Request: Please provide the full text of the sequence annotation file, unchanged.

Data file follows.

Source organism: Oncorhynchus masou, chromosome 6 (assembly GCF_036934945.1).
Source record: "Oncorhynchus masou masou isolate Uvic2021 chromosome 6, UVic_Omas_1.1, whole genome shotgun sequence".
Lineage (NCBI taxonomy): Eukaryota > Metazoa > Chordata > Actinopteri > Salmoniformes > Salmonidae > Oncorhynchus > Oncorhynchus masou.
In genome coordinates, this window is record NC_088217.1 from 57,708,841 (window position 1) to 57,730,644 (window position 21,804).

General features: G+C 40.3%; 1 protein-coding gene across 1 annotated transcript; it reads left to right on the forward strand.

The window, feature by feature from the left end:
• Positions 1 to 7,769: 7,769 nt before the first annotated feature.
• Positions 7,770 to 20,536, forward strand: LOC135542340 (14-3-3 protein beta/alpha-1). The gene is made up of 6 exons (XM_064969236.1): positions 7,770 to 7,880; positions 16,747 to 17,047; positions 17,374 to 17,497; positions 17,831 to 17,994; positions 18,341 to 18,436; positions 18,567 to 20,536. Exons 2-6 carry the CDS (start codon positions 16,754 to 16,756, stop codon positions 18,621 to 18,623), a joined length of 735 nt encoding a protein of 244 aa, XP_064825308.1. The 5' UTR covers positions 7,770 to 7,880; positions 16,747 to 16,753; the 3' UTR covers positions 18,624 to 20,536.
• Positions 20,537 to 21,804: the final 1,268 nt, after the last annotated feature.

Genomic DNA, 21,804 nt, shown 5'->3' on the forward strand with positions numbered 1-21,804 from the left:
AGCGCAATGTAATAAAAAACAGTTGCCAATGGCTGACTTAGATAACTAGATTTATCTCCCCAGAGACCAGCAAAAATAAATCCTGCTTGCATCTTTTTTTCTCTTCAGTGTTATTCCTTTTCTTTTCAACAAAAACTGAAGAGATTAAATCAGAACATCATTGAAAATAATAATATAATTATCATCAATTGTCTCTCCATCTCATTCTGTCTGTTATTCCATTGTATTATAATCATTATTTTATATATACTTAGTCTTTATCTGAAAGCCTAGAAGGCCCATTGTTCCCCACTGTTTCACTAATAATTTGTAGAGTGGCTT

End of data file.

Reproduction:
Source organism: Oncorhynchus masou, chromosome 6 (assembly GCF_036934945.1).
Source record: "Oncorhynchus masou masou isolate Uvic2021 chromosome 6, UVic_Omas_1.1, whole genome shotgun sequence".
Lineage (NCBI taxonomy): Eukaryota > Metazoa > Chordata > Actinopteri > Salmoniformes > Salmonidae > Oncorhynchus > Oncorhynchus masou.
In genome coordinates, this window is record NC_088217.1 from 57,708,841 (window position 1) to 57,730,644 (window position 21,804).

General features: G+C 40.3%; 1 protein-coding gene across 1 annotated transcript; it reads left to right on the forward strand.

The window, feature by feature from the left end:
• Positions 1 to 7,769: 7,769 nt before the first annotated feature.
• Positions 7,770 to 20,536, forward strand: LOC135542340 (14-3-3 protein beta/alpha-1). The gene is made up of 6 exons (XM_064969236.1): positions 7,770 to 7,880; positions 16,747 to 17,047; positions 17,374 to 17,497; positions 17,831 to 17,994; positions 18,341 to 18,436; positions 18,567 to 20,536. Exons 2-6 carry the CDS (start codon positions 16,754 to 16,756, stop codon positions 18,621 to 18,623), a joined length of 735 nt encoding a protein of 244 aa, XP_064825308.1. The 5' UTR covers positions 7,770 to 7,880; positions 16,747 to 16,753; the 3' UTR covers positions 18,624 to 20,536.
• Positions 20,537 to 21,804: the final 1,268 nt, after the last annotated feature.

Genomic DNA, 21,804 nt, shown 5'->3' on the forward strand with positions numbered 1-21,804 from the left:
AGCGCAATGTAATAAAAAACAGTTGCCAATGGCTGACTTAGATAACTAGATTTATCTCCCCAGAGACCAGCAAAAATAAATCCTGCTTGCATCTTTTTTTCTCTTCAGTGTTATTCCTTTTCTTTTCAACAAAAACTGAAGAGATTAAATCAGAACATCATTGAAAATAATAATATAATTATCATCAATTGTCTCTCCATCTCATTCTGTCTGTTATTCCATTGTATTATAATCATTATTTTATATATACTTAGTCTTTATCTGAAAGCCTAGAAGGCCCATTGTTCCCCACTGTTTCACTAATAATTTGTAGAGTGGCTT